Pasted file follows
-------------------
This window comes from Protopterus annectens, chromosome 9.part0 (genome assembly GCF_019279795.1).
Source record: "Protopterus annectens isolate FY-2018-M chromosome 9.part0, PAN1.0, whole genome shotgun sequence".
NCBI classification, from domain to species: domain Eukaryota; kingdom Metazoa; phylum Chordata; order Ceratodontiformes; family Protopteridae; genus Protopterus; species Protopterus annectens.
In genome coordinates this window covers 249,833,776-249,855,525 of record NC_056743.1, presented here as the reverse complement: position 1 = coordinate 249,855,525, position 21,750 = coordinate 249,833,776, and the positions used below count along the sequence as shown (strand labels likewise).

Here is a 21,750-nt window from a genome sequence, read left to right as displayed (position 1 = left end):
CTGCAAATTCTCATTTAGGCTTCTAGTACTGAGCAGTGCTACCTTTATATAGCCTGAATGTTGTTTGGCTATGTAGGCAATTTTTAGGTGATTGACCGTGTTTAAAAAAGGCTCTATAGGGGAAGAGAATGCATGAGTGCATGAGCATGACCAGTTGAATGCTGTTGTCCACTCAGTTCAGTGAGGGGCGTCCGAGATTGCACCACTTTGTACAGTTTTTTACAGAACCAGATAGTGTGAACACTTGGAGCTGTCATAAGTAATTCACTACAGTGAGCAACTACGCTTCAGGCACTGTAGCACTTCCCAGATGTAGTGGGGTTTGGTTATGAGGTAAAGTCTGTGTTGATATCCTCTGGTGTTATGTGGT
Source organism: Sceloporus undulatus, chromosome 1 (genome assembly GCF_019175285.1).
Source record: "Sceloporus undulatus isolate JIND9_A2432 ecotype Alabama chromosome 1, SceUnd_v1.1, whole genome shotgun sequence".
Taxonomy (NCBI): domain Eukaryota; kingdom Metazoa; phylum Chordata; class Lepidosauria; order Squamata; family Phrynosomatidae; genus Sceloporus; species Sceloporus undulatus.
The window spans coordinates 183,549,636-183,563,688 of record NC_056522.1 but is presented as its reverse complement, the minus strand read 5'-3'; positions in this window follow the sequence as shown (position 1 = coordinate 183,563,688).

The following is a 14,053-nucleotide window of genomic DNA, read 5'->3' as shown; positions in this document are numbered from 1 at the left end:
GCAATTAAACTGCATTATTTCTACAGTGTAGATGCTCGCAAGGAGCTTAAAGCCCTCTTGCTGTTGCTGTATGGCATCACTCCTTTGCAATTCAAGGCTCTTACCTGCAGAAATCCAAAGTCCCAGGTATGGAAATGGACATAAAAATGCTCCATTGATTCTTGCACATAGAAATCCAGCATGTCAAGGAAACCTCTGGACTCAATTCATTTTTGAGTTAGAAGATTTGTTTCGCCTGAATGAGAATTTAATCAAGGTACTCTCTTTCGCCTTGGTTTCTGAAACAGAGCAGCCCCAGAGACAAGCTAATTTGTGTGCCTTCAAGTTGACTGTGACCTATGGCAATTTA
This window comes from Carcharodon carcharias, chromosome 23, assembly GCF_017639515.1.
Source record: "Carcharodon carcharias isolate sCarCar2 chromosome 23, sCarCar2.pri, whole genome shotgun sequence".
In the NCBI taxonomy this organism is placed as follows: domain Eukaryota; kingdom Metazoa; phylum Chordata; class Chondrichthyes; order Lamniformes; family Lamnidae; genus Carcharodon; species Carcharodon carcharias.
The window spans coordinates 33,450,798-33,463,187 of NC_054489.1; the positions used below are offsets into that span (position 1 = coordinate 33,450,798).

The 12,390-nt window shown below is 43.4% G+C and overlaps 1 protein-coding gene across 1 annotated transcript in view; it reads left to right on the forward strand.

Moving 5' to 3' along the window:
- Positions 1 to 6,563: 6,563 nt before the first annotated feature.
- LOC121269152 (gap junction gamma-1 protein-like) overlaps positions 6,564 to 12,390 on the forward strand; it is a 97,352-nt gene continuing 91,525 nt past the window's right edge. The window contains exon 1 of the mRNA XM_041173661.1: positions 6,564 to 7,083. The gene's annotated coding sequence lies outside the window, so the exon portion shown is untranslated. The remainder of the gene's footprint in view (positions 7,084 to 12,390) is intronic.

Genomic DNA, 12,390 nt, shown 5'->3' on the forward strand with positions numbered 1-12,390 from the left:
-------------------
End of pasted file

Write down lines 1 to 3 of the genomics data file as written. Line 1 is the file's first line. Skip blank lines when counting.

This window comes from Protopterus annectens, chromosome 9.part0 (genome assembly GCF_019279795.1).
Source record: "Protopterus annectens isolate FY-2018-M chromosome 9.part0, PAN1.0, whole genome shotgun sequence".
NCBI classification, from domain to species: domain Eukaryota; kingdom Metazoa; phylum Chordata; order Ceratodontiformes; family Protopteridae; genus Protopterus; species Protopterus annectens.